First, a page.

Braithwell, Micklebring and Clifton History and Heritage

Catherine Gill and Charles John Macqueen Mottram

This couple had a mysterious connection with Clifton and with the Woodyeare family. In 1829 Fountain John Woodyeare and his wife, Frances Woodyeare surrendered to Catherine Gill the copyhold of a “messuage and tenement with outbuildings yards and gardens 1a 1r 12p”      (Conisbrough Court Rolls) and a substantial amount of land in Clifton.

In April1811 Fountaine John Elwin, who acquired the name Woodyeare in 1812, bought a property described as ‘dwelling houses, croft, orchard, hereditaments and premises’ for £250 from William Bower. The only farm fitting these descriptions was Beech House Farm (number 49) and the fields surrendered to Catherine in 1829 were mainly grouped to the north west of the farm. Beech House, which had formed the north side of a square of farm buildings, was demolished in the 18th century. The barns forming the rest of the square were part of a working farm until the 1960s, while the ‘tenement’ of 2 cottages probably housed a farm manager or farm labourers. It seems that Catherine was granted an income from the fields and that they were worked by the Woodyeares on her behalf, but there is no evidence that Catherine ever lived there or anywhere else in the village

 

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BUT WHAT WAS THE REASON FOR THIS UNUSUAL ARRANGEMENT WITH A YOUNG, SINGLE WOMAN?

THERE SEEMS TO HAVE BEEN NO FAMILY CONNECTION BETWEEN THE GILLS, THE ELWINS AND THE WOODYEARES.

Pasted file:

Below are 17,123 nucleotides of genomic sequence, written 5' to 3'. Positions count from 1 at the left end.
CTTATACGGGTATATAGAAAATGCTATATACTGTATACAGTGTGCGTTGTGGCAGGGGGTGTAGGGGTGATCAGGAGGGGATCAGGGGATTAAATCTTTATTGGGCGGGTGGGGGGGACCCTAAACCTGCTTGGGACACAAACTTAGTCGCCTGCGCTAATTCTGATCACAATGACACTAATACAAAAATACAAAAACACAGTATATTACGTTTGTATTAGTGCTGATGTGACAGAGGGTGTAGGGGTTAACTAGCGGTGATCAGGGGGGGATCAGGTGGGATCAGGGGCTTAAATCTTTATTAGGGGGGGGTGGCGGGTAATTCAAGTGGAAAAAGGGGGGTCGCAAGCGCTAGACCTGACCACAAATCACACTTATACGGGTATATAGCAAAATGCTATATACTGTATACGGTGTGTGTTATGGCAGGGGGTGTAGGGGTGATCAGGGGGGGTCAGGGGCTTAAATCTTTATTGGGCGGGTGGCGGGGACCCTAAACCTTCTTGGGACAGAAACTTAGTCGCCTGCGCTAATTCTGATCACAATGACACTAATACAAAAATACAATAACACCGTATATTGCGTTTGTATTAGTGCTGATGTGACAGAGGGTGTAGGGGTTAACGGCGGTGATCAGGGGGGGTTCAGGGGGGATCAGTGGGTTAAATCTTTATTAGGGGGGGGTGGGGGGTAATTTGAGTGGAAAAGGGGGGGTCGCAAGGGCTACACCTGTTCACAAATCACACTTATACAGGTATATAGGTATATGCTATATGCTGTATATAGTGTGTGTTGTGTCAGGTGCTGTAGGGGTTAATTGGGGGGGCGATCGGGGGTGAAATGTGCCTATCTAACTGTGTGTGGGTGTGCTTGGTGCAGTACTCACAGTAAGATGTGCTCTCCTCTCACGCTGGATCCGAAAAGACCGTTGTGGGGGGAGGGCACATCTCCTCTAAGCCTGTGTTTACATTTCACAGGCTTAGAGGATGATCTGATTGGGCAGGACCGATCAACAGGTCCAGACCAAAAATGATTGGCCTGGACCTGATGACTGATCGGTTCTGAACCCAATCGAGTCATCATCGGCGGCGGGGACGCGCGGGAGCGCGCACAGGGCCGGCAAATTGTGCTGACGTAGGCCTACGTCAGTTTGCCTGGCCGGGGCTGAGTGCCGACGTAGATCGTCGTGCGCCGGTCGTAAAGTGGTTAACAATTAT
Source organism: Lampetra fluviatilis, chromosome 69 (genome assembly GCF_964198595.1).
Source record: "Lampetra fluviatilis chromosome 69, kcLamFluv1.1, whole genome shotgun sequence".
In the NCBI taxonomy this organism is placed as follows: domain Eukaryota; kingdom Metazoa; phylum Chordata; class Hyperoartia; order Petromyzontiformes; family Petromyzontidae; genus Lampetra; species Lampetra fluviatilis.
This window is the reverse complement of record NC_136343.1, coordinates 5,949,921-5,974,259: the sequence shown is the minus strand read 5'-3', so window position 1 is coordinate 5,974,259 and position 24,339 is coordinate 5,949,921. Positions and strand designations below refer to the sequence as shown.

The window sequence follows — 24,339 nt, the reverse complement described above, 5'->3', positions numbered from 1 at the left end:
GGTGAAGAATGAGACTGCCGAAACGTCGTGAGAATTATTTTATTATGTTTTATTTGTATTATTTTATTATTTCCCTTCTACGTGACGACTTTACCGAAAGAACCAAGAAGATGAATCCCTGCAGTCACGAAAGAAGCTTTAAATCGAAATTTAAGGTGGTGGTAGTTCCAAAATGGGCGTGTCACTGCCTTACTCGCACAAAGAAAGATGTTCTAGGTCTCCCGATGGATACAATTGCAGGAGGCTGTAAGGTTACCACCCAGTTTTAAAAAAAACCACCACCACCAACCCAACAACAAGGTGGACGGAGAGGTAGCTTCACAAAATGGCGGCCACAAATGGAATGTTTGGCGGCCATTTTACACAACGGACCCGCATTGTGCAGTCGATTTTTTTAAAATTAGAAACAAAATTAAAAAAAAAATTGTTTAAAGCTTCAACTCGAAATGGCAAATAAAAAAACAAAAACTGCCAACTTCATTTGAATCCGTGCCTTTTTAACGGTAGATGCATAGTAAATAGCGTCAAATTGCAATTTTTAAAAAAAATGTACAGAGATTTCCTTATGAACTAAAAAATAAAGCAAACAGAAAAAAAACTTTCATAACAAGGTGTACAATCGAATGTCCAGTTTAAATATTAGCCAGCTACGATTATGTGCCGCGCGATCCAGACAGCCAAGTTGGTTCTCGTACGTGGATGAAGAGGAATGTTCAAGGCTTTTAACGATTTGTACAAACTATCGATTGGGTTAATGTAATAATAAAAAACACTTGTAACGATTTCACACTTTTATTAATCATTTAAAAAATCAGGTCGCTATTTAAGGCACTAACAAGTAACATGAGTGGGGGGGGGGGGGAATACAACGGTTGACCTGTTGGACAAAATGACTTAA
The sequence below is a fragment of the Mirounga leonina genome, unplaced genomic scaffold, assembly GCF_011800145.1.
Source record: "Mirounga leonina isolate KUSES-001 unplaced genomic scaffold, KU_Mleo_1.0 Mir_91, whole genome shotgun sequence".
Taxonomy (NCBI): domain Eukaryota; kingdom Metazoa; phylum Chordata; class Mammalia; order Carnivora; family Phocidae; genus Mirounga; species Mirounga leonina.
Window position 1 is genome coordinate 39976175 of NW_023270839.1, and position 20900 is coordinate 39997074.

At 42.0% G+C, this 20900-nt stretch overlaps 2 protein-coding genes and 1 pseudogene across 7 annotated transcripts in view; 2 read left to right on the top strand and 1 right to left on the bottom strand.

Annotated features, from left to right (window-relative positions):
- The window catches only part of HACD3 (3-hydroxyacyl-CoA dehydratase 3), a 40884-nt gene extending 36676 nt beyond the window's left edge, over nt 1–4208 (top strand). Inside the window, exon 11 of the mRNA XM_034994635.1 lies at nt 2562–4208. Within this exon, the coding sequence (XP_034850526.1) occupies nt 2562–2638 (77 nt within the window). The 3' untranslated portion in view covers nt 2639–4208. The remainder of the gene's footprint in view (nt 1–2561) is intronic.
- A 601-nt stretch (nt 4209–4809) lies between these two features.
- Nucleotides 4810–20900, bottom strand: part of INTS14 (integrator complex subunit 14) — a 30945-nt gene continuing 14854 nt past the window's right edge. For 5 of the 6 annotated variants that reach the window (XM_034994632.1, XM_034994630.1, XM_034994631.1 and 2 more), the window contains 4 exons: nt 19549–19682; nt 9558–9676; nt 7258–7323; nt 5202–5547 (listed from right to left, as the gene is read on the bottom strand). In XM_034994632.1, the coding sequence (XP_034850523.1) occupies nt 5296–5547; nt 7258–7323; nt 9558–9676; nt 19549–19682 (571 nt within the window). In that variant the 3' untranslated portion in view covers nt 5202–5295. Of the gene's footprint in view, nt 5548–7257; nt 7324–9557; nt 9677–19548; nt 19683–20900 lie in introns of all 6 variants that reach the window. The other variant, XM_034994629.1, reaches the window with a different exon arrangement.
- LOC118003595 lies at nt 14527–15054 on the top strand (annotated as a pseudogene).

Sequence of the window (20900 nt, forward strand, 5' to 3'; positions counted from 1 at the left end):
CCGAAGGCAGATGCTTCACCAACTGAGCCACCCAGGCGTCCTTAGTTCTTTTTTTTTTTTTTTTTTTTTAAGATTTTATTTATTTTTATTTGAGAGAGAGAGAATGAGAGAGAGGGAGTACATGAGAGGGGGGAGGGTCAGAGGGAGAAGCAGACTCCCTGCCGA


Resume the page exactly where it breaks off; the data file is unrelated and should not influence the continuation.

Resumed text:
Catherine was an orphan, the daughter of Henry Gill, a surgeon of Hull and Beverley, and granddaughter of a Mr Jackson, another surgeon of Hull. Her mother’s brother, Rev Francis Arthur Jackson was involved as Catherine’s trustee in an agreement with Fountaine John Woodyeare in  1833 and as the first party in an agreement with John Fountaine Woodyeare and his mother in the year of John Fountaine’s marriage, 1843.

WAS THE CONNECTION BETWEEN THE FAMILIES THROUGH THE CHURCH?

In 1837 Catherine married Charles John Macqueen Mottram of Edinburgh, who was a Gentleman Commoner of Magdalen Hall, Oxford, and was ordained in 1841. The couple seem to have settled in Oxford and their first and second sons were born there in 1838 and 1841. There seems to have been no change in the arrangements when the couple married or when Rev John Fountaine took over the Crookhill Estate from his father.

On the earliest version of the Tithe Map (1838) the land and the farm are recorded as ‘In Hand’, that is, they were being worked as part of the Crookhill Estate. There were no changes of ‘Owner’ (Rev John Fountaine Woodyeare) recorded after the death of Fountaine John Woodyeare in 1841, but the ‘Occupier’ was changed from ‘In Hand’ to ‘John Walker’.

From 1837 the Mottrams were, perhaps, waiting for a suitable living for Charles to come their way. He continued to give his address as Magdalen Hall, Oxford, and he was studying for a Masters degree. They were not short of money as Charles was drawn into various property deals in Doncaster. Land along the River Don from Balby to Bennetthorpe was divided into blocks suitable for development. The plots were put up for sale in 1839 and several were purchased by various consortia including Sir William Bryan Cooke of Wheatley Hall, Rev Alexander Cooke, his cousin, Margaret Gill, Rev John Fountaine Woodyeare and Charles Macqueen Mottram. Some of the land was part of the Wheatley Hall estate.

ANOTHER INTERESTING AREA TO EXPLORE!

In 1852 Rev Charles Macqueen Mottram became Vicar of St Johns, the Parish Church of Kidderminster and the family remained there until his death in March 1872. Catherine died in 1880, but the arrangement with the Woodyeares ended in 1869 when Charles and Catherine surrendered the fields and buildings back to Rev John Fountaine Woodyeare.

UNFORTUNATELY RESEARCH INTO THIS FAMILY’S CONNECTION WITH CLIFTON MUST WAIT UNTIL THE DONCASTER ARCHIVES REOPEN.